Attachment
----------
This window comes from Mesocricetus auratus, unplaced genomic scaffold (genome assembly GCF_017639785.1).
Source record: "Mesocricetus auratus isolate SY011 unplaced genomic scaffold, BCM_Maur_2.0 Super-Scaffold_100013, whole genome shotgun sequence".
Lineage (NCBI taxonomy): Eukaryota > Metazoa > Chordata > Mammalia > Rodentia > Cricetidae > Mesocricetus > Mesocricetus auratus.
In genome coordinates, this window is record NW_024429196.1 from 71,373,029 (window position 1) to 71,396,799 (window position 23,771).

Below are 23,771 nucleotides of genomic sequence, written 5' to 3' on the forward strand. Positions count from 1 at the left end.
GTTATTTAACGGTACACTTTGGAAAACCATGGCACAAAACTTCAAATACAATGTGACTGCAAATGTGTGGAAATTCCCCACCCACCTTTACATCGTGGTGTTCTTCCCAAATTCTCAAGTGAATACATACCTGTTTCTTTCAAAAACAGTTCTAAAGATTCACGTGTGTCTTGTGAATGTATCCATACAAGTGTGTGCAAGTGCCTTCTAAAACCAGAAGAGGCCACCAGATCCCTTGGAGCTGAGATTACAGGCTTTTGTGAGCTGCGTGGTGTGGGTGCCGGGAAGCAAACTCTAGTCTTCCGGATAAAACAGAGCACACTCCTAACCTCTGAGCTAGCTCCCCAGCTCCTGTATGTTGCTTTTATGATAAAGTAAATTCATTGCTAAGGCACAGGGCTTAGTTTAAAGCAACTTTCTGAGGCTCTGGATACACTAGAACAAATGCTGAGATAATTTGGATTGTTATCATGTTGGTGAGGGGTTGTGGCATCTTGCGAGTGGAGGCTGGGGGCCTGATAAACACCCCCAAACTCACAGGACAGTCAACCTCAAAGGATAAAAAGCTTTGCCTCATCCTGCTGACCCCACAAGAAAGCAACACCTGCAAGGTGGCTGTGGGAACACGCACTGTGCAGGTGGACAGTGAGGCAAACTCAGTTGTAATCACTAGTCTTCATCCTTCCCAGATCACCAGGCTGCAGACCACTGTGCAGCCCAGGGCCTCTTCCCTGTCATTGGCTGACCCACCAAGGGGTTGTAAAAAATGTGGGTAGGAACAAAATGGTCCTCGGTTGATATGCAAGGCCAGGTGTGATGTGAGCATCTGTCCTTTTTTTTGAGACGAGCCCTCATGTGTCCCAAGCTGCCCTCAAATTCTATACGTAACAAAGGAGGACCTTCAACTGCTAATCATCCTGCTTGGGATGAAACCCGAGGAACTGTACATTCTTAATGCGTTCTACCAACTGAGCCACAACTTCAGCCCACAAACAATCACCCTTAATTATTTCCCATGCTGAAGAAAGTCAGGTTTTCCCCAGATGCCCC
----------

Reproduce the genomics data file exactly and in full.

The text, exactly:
This window comes from Mesocricetus auratus, unplaced genomic scaffold (genome assembly GCF_017639785.1).
Source record: "Mesocricetus auratus isolate SY011 unplaced genomic scaffold, BCM_Maur_2.0 Super-Scaffold_100013, whole genome shotgun sequence".
Lineage (NCBI taxonomy): Eukaryota > Metazoa > Chordata > Mammalia > Rodentia > Cricetidae > Mesocricetus > Mesocricetus auratus.
In genome coordinates, this window is record NW_024429196.1 from 71,373,029 (window position 1) to 71,396,799 (window position 23,771).

Below are 23,771 nucleotides of genomic sequence, written 5' to 3' on the forward strand. Positions count from 1 at the left end.
GTTATTTAACGGTACACTTTGGAAAACCATGGCACAAAACTTCAAATACAATGTGACTGCAAATGTGTGGAAATTCCCCACCCACCTTTACATCGTGGTGTTCTTCCCAAATTCTCAAGTGAATACATACCTGTTTCTTTCAAAAACAGTTCTAAAGATTCACGTGTGTCTTGTGAATGTATCCATACAAGTGTGTGCAAGTGCCTTCTAAAACCAGAAGAGGCCACCAGATCCCTTGGAGCTGAGATTACAGGCTTTTGTGAGCTGCGTGGTGTGGGTGCCGGGAAGCAAACTCTAGTCTTCCGGATAAAACAGAGCACACTCCTAACCTCTGAGCTAGCTCCCCAGCTCCTGTATGTTGCTTTTATGATAAAGTAAATTCATTGCTAAGGCACAGGGCTTAGTTTAAAGCAACTTTCTGAGGCTCTGGATACACTAGAACAAATGCTGAGATAATTTGGATTGTTATCATGTTGGTGAGGGGTTGTGGCATCTTGCGAGTGGAGGCTGGGGGCCTGATAAACACCCCCAAACTCACAGGACAGTCAACCTCAAAGGATAAAAAGCTTTGCCTCATCCTGCTGACCCCACAAGAAAGCAACACCTGCAAGGTGGCTGTGGGAACACGCACTGTGCAGGTGGACAGTGAGGCAAACTCAGTTGTAATCACTAGTCTTCATCCTTCCCAGATCACCAGGCTGCAGACCACTGTGCAGCCCAGGGCCTCTTCCCTGTCATTGGCTGACCCACCAAGGGGTTGTAAAAAATGTGGGTAGGAACAAAATGGTCCTCGGTTGATATGCAAGGCCAGGTGTGATGTGAGCATCTGTCCTTTTTTTTGAGACGAGCCCTCATGTGTCCCAAGCTGCCCTCAAATTCTATACGTAACAAAGGAGGACCTTCAACTGCTAATCATCCTGCTTGGGATGAAACCCGAGGAACTGTACATTCTTAATGCGTTCTACCAACTGAGCCACAACTTCAGCCCACAAACAATCACCCTTAATTATTTCCCATGCTGAAGAAAGTCAGGTTTTCCCCAGATGCCCC